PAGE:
Look around you. Microsoft says that if you’re among a group of people working on a PC, at least one of you has a machine infected with malware.
Based on statistics gathered by its free scanning tool, Microsoft Safety Scanner, Microsoft reported last month that 5% of computers – one out of every 20 – are infected with malware. The average number of malware applications on each infected machine? Nearly 3.5. With this much malware out there, it’s little wonder we’re seeing such a high number of security breaches at major corporations.
But Microsoft’s figures could be drastically low or drastically high depending upon whom you believe.
CNN Money reported earlier this year:
Almost half of all personal computers in the U.S. are infected with malware -- but a new study shows that 83% of people think their PCs are clean.
Ed Bott, in his Microsoft Report at ZDNet, quickly refuted this figure. Bott said:
That statement is an outright fabrication. It is not true. It is not even remotely accurate, based on objective data. The actual number varies, depending on where you are in the world, but for Windows users who have automatic updates turned on, the worldwide average is somewhere between 1% and 2%. In my opinion, if you practice the basics of online security, the likelihood that your Windows PC is infected by malware is a tiny fraction of 1%.
So which is it? 1%? 5%? 50%? If one of the infected PCs is yours or is PC on your enterprise network, does it really matter what the correct percentage is?
The fact of the matter is that the percentage of computers infected by malware doesn’t really matter. The bigger concern should be what needs to be done about it.
For my own part, I tend to be a bit fanatical about the security of my PC. I run virus scans every night, never open an attachment from someone I don’t know and avoid the games on Facebook like the plague…at least, ever since one of my nightly scans showed that one of those games parked a Trojan on my system.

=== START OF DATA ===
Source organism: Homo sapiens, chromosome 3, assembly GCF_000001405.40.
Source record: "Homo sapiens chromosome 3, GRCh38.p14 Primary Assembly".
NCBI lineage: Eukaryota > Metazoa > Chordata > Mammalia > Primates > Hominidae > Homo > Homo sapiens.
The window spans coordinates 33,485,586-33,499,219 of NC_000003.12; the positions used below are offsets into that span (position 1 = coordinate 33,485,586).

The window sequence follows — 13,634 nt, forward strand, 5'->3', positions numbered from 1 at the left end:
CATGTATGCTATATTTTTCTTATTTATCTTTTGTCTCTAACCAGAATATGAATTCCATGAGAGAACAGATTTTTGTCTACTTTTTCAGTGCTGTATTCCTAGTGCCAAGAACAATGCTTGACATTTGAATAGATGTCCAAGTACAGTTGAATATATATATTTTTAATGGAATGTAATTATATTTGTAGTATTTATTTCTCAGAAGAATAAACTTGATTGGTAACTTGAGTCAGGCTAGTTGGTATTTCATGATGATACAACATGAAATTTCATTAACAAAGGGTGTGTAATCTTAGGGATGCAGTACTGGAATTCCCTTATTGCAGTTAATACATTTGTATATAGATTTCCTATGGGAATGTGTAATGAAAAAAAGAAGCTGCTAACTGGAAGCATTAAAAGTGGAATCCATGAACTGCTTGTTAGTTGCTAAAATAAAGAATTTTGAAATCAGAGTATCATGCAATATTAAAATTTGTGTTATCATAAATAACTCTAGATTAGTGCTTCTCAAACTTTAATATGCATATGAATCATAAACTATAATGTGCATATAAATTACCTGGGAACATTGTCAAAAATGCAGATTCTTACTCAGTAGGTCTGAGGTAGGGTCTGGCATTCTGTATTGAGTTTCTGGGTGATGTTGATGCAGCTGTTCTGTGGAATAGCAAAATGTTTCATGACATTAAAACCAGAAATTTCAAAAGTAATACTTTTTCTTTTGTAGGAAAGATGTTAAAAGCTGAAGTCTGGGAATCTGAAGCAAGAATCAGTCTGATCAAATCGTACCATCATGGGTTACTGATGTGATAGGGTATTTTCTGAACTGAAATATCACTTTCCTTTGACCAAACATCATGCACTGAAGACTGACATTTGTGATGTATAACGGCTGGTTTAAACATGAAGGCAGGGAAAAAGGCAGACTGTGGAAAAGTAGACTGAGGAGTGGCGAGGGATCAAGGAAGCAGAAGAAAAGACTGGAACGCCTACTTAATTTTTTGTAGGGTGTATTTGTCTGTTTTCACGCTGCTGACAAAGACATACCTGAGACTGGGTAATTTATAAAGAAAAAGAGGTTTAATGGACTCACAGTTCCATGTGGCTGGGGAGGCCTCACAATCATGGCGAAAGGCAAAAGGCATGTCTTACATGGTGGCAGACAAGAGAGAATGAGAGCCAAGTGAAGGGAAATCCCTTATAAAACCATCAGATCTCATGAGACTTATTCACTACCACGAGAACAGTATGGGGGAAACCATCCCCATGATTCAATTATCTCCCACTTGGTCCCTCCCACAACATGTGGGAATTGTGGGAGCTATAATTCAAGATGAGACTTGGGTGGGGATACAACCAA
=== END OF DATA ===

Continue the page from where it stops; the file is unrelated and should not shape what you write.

I am probably the exception to the rule. The average PC user is far too trusting. Most assume that the creators of their software wrote invulnerable applications and they are content in the belief that their PCs are malware-free. They go on using their computers without concern for what they may be exposing and, by the time they do run some form of virus scan, malware has already been on their machine and exposing the user for days or even weeks. And I’m not talking about the home user, either; just witness the Department of Defense’s admission to a security breach back in March!
As Scott Wu and Joe Faulhaber at the Microsoft Malware Protection Center point out:
Of course many of these detections by MSS are the debris or aftermath after the exploit has already executed. By the time a user downloads and runs MSS to detect malware, the machine may have already been infected, if it was vulnerable to the exploit at the time.
Rather than rely on its single scan, Microsoft’s new tool advises its users to employ antivirus software as a sentinel for one’s system. However, even top-of-the-line security systems trigger an alert only when an attack is occurring or has taken place; it won’t keep out the hacker. What we really need is to establish a “zero vulnerability” standard for software, which starts with improved assessment of the structural quality of software applications and finding vulnerabilities before they are deployed.
By the way, remember how I said I tend to be a bit fanatical about the security of my PC? Just reading about malware made me worry again about my PC. So I downloaded MSS, ran it as I wrote this blog and found my PC to be free of malware and viruses…I just hope Microsoft did its due diligence when it developed MSS and paid close attention to its structural quality!